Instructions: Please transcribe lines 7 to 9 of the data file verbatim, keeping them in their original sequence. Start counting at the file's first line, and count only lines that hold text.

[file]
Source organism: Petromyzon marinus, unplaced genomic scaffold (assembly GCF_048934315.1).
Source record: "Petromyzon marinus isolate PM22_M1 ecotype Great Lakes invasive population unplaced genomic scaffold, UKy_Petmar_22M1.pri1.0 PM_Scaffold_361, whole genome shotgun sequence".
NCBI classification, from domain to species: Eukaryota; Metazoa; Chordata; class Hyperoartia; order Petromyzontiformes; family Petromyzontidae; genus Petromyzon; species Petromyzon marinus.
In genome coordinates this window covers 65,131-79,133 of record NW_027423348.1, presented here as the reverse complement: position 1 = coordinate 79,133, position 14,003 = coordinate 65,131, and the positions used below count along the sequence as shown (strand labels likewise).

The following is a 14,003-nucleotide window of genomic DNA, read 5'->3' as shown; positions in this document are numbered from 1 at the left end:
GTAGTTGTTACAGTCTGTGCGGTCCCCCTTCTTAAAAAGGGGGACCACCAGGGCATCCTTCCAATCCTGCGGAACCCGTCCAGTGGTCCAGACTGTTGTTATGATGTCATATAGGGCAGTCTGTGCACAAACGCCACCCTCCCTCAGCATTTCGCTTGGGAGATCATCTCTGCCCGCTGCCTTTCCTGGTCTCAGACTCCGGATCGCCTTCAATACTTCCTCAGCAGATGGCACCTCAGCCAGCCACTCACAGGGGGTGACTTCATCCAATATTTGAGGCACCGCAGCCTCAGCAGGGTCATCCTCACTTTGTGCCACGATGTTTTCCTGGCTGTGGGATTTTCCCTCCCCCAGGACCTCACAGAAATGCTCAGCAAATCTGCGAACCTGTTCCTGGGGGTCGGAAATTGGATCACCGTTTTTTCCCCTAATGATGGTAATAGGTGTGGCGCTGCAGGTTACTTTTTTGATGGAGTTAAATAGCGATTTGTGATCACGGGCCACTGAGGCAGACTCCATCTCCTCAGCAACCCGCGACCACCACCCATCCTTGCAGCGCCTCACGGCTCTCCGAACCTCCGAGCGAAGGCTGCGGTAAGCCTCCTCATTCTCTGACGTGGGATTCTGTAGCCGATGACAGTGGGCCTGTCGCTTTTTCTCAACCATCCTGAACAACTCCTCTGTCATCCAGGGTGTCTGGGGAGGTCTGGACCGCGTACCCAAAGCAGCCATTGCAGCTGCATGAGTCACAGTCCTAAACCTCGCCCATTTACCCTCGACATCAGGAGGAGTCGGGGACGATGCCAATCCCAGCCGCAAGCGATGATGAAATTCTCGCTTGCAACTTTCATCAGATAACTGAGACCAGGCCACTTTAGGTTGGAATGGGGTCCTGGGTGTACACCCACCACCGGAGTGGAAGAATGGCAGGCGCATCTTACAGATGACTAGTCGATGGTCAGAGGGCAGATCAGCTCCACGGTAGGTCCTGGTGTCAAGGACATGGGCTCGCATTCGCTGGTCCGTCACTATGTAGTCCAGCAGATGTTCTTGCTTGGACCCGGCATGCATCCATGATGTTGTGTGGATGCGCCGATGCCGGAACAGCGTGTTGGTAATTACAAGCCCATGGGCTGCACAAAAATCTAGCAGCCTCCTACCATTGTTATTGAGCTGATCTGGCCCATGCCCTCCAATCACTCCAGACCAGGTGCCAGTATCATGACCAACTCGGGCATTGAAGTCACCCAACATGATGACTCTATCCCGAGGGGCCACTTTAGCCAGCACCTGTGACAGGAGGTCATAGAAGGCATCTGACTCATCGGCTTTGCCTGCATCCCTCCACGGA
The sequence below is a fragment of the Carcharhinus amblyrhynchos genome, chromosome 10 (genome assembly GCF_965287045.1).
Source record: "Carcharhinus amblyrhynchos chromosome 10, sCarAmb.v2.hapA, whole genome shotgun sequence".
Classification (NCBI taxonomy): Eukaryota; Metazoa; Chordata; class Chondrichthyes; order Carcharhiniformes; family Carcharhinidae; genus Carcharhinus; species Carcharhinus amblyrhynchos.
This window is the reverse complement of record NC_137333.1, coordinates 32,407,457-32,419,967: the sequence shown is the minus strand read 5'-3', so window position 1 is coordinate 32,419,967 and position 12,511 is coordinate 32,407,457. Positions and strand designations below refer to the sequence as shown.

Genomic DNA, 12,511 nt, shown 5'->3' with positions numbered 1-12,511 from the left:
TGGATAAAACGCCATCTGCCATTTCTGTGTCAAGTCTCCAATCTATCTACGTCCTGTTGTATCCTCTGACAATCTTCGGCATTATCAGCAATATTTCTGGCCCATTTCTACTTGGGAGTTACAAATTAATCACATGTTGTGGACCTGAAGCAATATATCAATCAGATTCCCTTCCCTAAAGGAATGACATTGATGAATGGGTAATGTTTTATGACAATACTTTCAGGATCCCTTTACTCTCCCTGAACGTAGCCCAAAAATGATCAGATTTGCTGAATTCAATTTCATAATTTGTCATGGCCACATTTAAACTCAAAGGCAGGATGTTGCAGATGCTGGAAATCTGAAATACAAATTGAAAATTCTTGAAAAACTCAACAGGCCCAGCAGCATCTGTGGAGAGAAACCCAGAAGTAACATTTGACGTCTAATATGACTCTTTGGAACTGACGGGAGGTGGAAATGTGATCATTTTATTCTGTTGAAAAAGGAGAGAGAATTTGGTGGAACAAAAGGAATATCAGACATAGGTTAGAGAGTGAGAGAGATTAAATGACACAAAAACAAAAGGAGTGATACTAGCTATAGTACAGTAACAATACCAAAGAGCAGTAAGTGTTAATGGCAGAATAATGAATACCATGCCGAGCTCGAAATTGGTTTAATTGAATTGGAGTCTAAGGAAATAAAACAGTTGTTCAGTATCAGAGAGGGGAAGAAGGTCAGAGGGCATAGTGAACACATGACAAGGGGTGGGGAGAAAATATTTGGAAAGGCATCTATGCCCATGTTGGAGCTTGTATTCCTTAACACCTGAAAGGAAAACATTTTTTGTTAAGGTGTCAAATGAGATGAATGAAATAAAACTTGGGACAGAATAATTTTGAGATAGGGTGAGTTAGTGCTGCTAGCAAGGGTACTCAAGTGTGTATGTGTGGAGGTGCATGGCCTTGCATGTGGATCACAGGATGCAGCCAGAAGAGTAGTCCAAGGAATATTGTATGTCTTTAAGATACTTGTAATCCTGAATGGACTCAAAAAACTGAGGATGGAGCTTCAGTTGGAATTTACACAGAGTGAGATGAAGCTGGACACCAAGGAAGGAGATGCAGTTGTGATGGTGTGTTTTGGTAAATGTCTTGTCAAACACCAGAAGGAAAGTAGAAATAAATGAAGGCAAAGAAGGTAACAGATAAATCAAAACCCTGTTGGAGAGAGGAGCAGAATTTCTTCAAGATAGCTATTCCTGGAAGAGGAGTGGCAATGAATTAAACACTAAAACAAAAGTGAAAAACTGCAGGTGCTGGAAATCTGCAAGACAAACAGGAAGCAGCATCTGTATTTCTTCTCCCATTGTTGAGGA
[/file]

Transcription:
The sequence below is a fragment of the Carcharhinus amblyrhynchos genome, chromosome 10 (genome assembly GCF_965287045.1).
Source record: "Carcharhinus amblyrhynchos chromosome 10, sCarAmb.v2.hapA, whole genome shotgun sequence".
Classification (NCBI taxonomy): Eukaryota; Metazoa; Chordata; class Chondrichthyes; order Carcharhiniformes; family Carcharhinidae; genus Carcharhinus; species Carcharhinus amblyrhynchos.